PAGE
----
They have been the scene of fights, rancour, bizarre political coups and the sort of ideas episodes of The Simpsons have been based on.
But community councils are also pockets of micro-democracy in action.
At a time when special interest groups clog the political sphere they are the lobby groups for the ordinary citizen.
At their best they are agents of change connecting residents to politicians, at their worst they've descended into private fiefdoms.
There are seven community councils in the ACT – four on the southside and three on the northside – and each has its own distinctive flavour and style.
Some of the oldest have been established for more than 30 years, while the most recent were conceived less than five years ago.
Council leaders are drawn from a range of backgrounds: from retired Royal Australian Air Force Wing Commanders and globe-trotting public servants to tradesman, business consultants and Canberra bloggers.
Almost all have experience volunteering before joining a council and all put in heroic hours for their respective communities.
Perceptions of the councils vary.
Critics would suggest they're an unrepresentative farce.
A grey-haired drag on progress in a town that needs to come to terms with becoming a city.
Champions see them as a bulwark against gung-ho development and an important voice for residents in danger of being steamrolled by the machinery of government.
Inner South Community Council president Gary Kent said councils represented the views of ordinary people.
"Other sectors of the community and the economy are well represented by interest groups," he said.
"You've got the Property Council, you've got the Real Estate Institute, the construction industry; we felt it was a bit lopsided and we felt we were able to represent the views of ordinary people without an economic interest in the outcome."
The ISCC is an amalgam of local residents' associations unlike any other community council in Canberra. Although one of the most recently established councils, it has been an extremely effective voice for residents.
Since 2010, it has been successful in triggering inquiries into the construction industry, helping shape public transport policy and influencing major planning decisions.
While council memberships often only add up to a couple of hundred residents, the figures don't reflect the measure of influence each council can wield.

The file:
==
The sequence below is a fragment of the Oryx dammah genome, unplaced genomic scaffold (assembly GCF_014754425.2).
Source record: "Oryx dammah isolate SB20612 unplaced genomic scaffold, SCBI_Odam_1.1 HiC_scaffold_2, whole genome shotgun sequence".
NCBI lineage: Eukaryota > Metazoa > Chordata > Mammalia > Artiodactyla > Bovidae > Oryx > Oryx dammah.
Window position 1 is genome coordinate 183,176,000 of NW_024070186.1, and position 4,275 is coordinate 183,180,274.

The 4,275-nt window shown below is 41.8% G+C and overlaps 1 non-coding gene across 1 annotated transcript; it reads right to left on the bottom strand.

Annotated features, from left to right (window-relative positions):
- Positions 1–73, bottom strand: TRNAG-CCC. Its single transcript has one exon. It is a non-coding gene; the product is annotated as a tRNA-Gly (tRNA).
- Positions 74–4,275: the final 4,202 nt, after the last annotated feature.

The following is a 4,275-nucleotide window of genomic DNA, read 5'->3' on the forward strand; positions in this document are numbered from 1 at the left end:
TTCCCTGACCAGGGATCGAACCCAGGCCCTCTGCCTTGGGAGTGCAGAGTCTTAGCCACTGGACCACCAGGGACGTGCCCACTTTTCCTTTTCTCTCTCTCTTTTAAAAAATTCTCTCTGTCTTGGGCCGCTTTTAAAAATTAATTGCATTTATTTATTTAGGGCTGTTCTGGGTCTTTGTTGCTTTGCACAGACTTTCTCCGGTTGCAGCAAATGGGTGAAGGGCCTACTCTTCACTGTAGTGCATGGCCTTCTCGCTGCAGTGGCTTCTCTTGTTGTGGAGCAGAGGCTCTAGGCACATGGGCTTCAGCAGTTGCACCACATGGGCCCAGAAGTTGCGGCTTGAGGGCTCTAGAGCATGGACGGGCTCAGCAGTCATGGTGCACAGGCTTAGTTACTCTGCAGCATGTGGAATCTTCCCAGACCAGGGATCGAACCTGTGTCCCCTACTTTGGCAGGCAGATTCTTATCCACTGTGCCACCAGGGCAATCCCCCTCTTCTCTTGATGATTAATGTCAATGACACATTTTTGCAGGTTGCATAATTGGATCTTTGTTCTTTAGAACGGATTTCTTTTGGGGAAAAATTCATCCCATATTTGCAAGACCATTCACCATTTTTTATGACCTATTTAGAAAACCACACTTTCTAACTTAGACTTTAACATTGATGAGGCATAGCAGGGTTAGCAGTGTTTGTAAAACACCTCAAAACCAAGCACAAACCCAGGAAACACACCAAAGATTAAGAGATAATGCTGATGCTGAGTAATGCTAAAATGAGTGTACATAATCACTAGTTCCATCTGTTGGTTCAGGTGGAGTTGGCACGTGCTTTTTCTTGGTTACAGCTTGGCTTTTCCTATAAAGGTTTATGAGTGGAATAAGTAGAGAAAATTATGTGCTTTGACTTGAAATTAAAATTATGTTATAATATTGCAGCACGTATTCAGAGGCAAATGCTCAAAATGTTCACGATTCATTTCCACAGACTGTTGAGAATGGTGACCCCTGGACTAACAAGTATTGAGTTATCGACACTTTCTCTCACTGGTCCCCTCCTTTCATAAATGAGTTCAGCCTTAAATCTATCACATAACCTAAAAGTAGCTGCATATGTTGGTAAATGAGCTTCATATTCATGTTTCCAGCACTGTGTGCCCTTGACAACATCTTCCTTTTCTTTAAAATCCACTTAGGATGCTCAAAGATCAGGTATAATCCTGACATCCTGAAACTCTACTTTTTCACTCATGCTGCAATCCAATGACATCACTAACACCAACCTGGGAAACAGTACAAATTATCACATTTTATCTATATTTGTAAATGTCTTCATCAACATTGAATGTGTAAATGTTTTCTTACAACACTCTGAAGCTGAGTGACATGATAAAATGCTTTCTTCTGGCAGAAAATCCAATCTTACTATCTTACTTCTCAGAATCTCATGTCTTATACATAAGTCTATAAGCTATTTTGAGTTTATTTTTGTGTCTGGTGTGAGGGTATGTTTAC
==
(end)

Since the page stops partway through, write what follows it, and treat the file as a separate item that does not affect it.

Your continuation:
Just about every council can point to long lists of wins for their residents where major improvements in community amenities have resulted directly from their input.
North Canberra Community Council chairman Michael Hettinger said the councils allowed community members to co-operate on issues.
This gives the ACT government a sense of how things are being received at the grass roots.
"We provide the help, almost an institutional help, for people," Mr Hettinger said.
He provided a recent example where Mr Fluffy homeowners came to their November meeting to voice problems they were having with the buyback of their homes.
From that meeting, the council formed a subcommittee including the owners, and were able to make a submission to the inquiry and meet with the government.
"The owners themselves would not have necessarily been able to do that," Mr Hettinger said. "The council would not have been able to do it without the owners fronting up as well. That is a particular strength we have.
"Our weakness is the fact that we are all volunteers. We are only as good as the amount of time and hours we put in and sometimes people can get burnt out."
But councils are evolving to meet the day-to-day time constraints of their residents. Some are harnessing feedback through social media rather than relying on a monthly meeting.
Belconnen Community Council, with an executive aged from their 20s to their 70s, has just elected a popular blogger to be its chairwoman.
Tara Cheyne said traditional ways of engaging had relied on public meetings but it was not always convenient to get to those meetings.
"At the BCC in particular there has been a huge take-up of consultation and interaction on social media," she said. "I guess we want to make sure that people who can't come to our public meetings can access the council."
The move to social media has allowed far greater reach to the community and provided valuable feedback to the council.
Gungahlin Community Council also employs social media but president Ewan Brown admits to using other forms of media to test community sentiment.
"We use a variety of media to test reaction from the public to see what they think about issues," he said. "Densification of the town centre has been one issue where the council has received a reaction from the community."
He said they'd improved their communication to the community and built better relationships but still struggled to engage residents.
One issue that does mobilise large chunks of the community across all councils is planning. Many councils were formed in response to planning issues and they remain the bread-and-butter concerns of many council members across the city.
The focus on planning from community councils has also led to charges of NIMBYism. This is a misconception according to some.
"The main misconception would be that community councils are just knee-jerk anti-development types," Mr Hettinger said.
"What we are trying to do is make sure that what developments are being put in is not just for private gain but there is a public gain as well."